I visited the National Botanical Garden in Washington D.C. yesterday, a magical hour spent wandering through forests under glass. Along a path lined with desert succulents I saw an old friend, Cyphostemma currori, a giant of the grape family with poisonous seeds that grows in southwest Africa. Here it was in miniature, not the leafless giant of the Namib escarpment, its waxy yellow bark cracked in the relentless sun, but a young plant with shoots of green and standing no taller than my shins. In time and in the right conditions, it could grow 15 feet and an impressive girth. There is a big one on the top of the Grootberg in ≠Khoadi //Hôas Conservancy where Bernadus "Bob" Guibeb and I once rested after scaling the mountain one hot African morning.
Our relationship with trees is as ancient as our very species. Stone, bone, and fire hardened wood were our earliest weapons. Many cultures have their Yggdrasil myths, their trees of life. The traditional Herero people of Namibia have the Okuruo, the ancestral fire that must never go out, sustained by four sacred woods. Tolkien's Ents and the Greenman are humanoid manifestations of the spirit of the wood, the integral relationship between people and our environment.
Some trees, like the sugar maple, are emblematic of this region today but were far less prevalent in the first growth forests of New England and may yet withdraw to Canada altogether before the close of the present century as most climate change models predict. Our older neighborhoods are often in deep shade, although trees planted in urban settings live shorter, stressful lives than they would otherwise. The average street tree lasts only a few decades, and I often curse the neglect of the urban forest when walking past root-bound, salt burned trees in the city.
Large perennial woody plants come in all forms and sizes. I love the pachydermal beech, the stark white of paper birches bowing under snow. I love the mighty baobabs of Africa, their massive forms so wide that twenty arms cannot join around them yet collapsing into fibrous mounds at the end of their long span of years. I love the shiny bronze of yellow birch above all: the tree we planted for our stillborn first child.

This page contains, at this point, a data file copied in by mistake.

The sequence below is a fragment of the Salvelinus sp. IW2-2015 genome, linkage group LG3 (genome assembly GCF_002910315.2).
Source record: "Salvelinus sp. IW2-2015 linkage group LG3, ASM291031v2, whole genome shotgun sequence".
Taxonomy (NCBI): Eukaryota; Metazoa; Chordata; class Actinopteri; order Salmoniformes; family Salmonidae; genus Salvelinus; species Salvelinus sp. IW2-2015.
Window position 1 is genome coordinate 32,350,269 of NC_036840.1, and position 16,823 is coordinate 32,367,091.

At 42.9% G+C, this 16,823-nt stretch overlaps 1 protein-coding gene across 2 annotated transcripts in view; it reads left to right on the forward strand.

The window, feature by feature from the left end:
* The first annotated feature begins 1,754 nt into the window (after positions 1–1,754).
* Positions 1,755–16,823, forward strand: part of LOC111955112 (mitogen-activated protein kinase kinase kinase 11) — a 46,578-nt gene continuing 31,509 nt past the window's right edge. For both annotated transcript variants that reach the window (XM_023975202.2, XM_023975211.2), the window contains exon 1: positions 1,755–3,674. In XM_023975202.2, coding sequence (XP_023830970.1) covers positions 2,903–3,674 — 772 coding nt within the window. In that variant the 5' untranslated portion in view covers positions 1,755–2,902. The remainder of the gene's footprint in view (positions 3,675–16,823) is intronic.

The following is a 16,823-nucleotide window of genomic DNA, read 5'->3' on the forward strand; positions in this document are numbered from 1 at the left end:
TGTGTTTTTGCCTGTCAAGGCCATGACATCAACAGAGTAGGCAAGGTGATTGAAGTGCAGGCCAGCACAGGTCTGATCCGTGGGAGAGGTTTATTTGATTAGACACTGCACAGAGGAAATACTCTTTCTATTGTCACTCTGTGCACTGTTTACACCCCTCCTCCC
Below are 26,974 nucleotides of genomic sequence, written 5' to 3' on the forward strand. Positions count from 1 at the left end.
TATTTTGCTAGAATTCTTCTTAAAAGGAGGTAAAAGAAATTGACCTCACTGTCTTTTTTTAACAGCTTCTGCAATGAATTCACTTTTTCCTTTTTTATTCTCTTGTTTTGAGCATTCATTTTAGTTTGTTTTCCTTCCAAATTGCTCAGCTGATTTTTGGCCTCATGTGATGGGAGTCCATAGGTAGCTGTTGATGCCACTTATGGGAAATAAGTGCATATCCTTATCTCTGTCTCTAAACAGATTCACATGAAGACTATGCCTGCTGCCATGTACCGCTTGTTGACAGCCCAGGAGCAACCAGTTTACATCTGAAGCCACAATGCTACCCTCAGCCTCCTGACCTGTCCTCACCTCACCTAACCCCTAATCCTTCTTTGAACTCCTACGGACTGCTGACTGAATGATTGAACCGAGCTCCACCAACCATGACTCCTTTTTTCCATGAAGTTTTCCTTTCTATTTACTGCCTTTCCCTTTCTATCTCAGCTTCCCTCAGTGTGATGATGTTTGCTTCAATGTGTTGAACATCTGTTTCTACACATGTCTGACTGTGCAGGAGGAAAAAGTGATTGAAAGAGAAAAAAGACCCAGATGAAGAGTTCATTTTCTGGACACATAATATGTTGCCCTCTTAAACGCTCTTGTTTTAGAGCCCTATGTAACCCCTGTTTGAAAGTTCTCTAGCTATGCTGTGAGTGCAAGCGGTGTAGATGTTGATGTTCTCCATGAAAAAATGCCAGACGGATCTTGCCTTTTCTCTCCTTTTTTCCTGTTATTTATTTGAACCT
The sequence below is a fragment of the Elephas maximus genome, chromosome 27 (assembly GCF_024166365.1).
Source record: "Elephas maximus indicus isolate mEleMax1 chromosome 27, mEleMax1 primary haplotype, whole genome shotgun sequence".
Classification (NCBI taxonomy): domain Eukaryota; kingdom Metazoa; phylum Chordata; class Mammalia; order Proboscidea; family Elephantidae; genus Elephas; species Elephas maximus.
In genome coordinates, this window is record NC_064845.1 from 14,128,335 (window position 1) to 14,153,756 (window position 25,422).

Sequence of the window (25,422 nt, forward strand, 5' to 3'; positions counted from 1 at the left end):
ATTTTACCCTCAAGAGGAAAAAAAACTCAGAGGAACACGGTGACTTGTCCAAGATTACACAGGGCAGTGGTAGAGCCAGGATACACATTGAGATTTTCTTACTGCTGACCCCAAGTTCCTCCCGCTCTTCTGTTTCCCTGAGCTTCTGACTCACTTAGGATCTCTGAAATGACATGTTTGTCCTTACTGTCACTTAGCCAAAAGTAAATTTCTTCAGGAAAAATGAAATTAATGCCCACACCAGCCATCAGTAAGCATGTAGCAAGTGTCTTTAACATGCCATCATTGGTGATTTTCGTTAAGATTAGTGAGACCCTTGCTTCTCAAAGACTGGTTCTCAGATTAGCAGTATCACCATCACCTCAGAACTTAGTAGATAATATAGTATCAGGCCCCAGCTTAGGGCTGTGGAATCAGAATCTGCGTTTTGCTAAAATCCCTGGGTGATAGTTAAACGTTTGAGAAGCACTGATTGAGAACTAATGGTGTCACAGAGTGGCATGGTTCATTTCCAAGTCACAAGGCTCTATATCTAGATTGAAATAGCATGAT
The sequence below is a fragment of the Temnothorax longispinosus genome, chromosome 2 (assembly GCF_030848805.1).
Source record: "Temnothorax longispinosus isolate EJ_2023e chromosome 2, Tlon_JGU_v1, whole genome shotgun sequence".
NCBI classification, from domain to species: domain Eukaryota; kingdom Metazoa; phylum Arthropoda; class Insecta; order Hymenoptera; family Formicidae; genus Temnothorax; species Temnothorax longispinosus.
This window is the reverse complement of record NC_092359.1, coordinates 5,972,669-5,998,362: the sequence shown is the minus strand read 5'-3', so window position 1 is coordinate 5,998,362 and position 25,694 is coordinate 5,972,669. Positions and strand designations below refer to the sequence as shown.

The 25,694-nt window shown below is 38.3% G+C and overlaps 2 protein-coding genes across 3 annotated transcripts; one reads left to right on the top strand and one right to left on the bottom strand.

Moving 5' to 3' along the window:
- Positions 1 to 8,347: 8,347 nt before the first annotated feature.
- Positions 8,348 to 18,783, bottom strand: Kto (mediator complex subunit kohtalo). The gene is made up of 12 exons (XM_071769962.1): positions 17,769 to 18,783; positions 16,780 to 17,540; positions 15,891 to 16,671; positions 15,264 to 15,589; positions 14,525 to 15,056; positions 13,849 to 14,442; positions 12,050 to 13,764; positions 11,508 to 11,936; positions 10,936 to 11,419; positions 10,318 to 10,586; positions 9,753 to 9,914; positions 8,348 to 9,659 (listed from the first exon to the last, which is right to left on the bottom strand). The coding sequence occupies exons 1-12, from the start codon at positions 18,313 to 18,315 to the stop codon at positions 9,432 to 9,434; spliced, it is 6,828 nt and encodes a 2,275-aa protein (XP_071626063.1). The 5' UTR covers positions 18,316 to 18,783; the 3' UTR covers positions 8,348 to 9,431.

The elms of our region, and their devastating decline since the 1930s and the introduced pathogen Dutch Elm Disease, resonate so profoundly that people in the Berkshire and Litchfield hills are willing to sponsor the injection of elms in the public viewshed with fungicide to protect them. In the late 1990s, I co-founded a group called Elm Watch that, in addition to finding sponsors for many of our remaining, specimen elm trees in this region, promotes awareness of the community forest through advocacy, education and direct action.
Litchfield County is 75% forested, yet we take our trees for granted. I love to split wood, and the satisfaction of sore arms and a well laid woodpile, but understand that forest conservation and forestry reform are critically needs. There's a bumper sticker I've seen in these parts that reads; "Hug a Logger; You'll Never go back to Trees." Fair enough. We all need a little love and understanding. But the trees that sustain us, that provide food, shelter and spiritual sustenance, deserve our notice and appreciation as well.